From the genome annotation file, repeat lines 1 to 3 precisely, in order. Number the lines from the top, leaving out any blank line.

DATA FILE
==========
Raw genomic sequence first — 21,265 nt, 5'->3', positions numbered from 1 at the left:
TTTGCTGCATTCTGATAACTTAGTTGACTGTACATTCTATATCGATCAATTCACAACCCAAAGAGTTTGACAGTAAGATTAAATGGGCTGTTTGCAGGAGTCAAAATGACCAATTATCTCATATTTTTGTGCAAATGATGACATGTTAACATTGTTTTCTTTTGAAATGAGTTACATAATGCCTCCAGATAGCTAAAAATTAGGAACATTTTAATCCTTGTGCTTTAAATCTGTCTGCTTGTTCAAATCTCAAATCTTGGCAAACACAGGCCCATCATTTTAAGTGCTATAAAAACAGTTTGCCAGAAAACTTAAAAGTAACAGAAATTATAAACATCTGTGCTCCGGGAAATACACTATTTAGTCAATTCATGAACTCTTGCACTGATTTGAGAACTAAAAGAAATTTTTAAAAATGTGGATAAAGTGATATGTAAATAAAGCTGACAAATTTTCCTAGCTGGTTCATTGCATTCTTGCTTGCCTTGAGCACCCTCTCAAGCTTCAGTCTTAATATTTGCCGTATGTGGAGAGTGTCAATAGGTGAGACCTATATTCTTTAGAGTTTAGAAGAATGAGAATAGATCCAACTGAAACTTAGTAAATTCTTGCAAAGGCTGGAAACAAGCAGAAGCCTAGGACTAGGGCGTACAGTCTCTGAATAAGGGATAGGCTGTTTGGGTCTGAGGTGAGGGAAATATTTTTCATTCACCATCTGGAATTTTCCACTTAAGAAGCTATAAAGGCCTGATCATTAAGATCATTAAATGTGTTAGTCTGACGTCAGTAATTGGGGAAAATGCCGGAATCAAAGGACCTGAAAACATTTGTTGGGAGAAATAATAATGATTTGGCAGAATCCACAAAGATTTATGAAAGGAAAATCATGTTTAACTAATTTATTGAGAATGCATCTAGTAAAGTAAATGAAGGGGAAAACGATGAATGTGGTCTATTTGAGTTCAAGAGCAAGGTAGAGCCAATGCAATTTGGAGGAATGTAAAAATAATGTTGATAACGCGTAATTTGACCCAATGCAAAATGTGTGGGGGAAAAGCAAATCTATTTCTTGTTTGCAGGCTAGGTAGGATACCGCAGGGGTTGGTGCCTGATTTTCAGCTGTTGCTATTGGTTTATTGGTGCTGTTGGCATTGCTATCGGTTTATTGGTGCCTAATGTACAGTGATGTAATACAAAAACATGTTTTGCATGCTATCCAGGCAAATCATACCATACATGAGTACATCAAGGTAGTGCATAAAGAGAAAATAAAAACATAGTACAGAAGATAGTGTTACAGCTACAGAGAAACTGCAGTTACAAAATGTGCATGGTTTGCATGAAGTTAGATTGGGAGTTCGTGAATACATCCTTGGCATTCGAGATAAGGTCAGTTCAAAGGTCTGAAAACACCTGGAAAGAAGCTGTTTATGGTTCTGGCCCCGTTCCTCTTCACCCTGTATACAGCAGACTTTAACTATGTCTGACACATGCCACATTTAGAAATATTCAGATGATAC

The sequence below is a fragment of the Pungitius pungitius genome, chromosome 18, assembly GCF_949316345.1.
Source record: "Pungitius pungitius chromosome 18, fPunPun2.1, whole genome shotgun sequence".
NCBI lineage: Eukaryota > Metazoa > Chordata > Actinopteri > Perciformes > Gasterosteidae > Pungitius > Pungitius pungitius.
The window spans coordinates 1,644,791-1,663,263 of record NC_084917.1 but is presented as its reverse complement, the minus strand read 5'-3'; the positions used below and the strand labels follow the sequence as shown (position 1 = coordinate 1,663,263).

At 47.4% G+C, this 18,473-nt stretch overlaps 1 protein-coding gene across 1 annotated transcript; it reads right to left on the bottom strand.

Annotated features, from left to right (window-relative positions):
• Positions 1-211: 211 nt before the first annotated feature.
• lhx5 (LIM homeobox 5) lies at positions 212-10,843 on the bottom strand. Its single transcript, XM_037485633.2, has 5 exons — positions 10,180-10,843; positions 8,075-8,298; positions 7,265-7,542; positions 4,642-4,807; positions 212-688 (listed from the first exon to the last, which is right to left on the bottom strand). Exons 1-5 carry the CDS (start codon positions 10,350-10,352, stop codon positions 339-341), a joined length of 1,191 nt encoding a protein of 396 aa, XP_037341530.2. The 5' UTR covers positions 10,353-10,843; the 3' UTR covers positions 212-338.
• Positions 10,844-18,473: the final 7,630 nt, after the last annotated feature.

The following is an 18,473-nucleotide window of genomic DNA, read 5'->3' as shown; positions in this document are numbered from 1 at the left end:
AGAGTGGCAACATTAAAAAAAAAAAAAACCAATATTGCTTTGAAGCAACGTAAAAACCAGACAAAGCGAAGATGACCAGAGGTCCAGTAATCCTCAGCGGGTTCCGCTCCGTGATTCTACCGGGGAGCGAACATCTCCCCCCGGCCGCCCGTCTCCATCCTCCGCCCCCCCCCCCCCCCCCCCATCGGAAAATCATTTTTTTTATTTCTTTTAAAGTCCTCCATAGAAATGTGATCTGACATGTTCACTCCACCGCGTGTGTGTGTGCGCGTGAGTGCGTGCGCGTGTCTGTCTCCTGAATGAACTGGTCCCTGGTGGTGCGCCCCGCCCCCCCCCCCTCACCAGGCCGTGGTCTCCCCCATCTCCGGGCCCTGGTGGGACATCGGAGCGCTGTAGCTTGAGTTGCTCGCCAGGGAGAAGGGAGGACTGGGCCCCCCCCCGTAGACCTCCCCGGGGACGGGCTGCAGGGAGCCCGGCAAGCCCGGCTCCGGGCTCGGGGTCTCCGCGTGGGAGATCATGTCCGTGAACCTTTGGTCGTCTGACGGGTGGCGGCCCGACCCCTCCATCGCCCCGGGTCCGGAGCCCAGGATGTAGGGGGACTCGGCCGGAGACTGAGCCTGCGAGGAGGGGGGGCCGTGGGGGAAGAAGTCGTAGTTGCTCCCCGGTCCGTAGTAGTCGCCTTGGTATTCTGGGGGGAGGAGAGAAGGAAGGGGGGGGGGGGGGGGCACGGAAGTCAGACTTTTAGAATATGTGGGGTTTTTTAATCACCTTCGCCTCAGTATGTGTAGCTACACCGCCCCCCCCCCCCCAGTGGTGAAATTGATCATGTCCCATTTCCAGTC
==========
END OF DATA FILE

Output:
Raw genomic sequence first — 21,265 nt, 5'->3', positions numbered from 1 at the left:
TTTGCTGCATTCTGATAACTTAGTTGACTGTACATTCTATATCGATCAATTCACAACCCAAAGAGTTTGACAGTAAGATTAAATGGGCTGTTTGCAGGAGTCAAAATGACCAATTATCTCATATTTTTGTGCAAATGATGACATGTTAACATTGTTTTCTTTTGAAATGAGTTACATAATGCCTCCAGATAGCTAAAAATTAGGAACATTTTAATCCTTGTGCTTTAAATCTGTCTGCTTGTTCAAATCTCAAATCTTGGCAAACACAGGCCCATCATTTTAAGTGCTATAAAAACAGTTTGCCAGAAAACTTAAAAGTAACAGAAATTATAAACATCTGTGCTCCGGGAAATACACTATTTAGTCAATTCATGAACTCTTGCACTGATTTGAGAACTAAAAGAAATTTTTAAAAATGTGGATAAAGTGATATGTAAATAAAGCTGACAAATTTTCCTAGCTGGTTCATTGCATTCTTGCTTGCCTTGAGCACCCTCTCAAGCTTCAGTCTTAATATTTGCCGTATGTGGAGAGTGTCAATAGGTGAGACCTATATTCTTTAGAGTTTAGAAGAATGAGAATAGATCCAACTGAAACTTAGTAAATTCTTGCAAAGGCTGGAAACAAGCAGAAGCCTAGGACTAGGGCGTACAGTCTCTGAATAAGGGATAGGCTGTTTGGGTCTGAGGTGAGGGAAATATTTTTCATTCACCATCTGGAATTTTCCACTTAAGAAGCTATAAAGGCCTGATCATTAAGATCATTAAATGTGTTAGTCTGACGTCAGTAATTGGGGAAAATGCCGGAATCAAAGGACCTGAAAACATTTGTTGGGAGAAATAATAATGATTTGGCAGAATCCACAAAGATTTATGAAAGGAAAATCATGTTTAACTAATTTATTGAGAATGCATCTAGTAAAGTAAATGAAGGGGAAAACGATGAATGTGGTCTATTTGAGTTCAAGAGCAAGGTAGAGCCAATGCAATTTGGAGGAATGTAAAAATAATGTTGATAACGCGTAATTTGACCCAATGCAAAATGTGTGGGGGAAAAGCAAATCTATTTCTTGTTTGCAGGCTAGGTAGGATACCGCAGGGGTTGGTGCCTGATTTTCAGCTGTTGCTATTGGTTTATTGGTGCTGTTGGCATTGCTATCGGTTTATTGGTGCCTAATGTACAGTGATGTAATACAAAAACATGTTTTGCATGCTATCCAGGCAAATCATACCATACATGAGTACATCAAGGTAGTGCATAAAGAGAAAATAAAAACATAGTACAGAAGATAGTGTTACAGCTACAGAGAAACTGCAGTTACAAAATGTGCATGGTTTGCATGAAGTTAGATTGGGAGTTCGTGAATACATCCTTGGCATTCGAGATAAGGTCAGTTCAAAGGTCTGAAAACACCTGGAAAGAAGCTGTTTATGGTTCTGGCCCCGTTCCTCTTCACCCTGTATACAGCAGACTTTAACTATGTCTGACACATGCCACATTTAGAAATATTCAGATGATAC

The sequence below is a fragment of the Pungitius pungitius genome, chromosome 18, assembly GCF_949316345.1.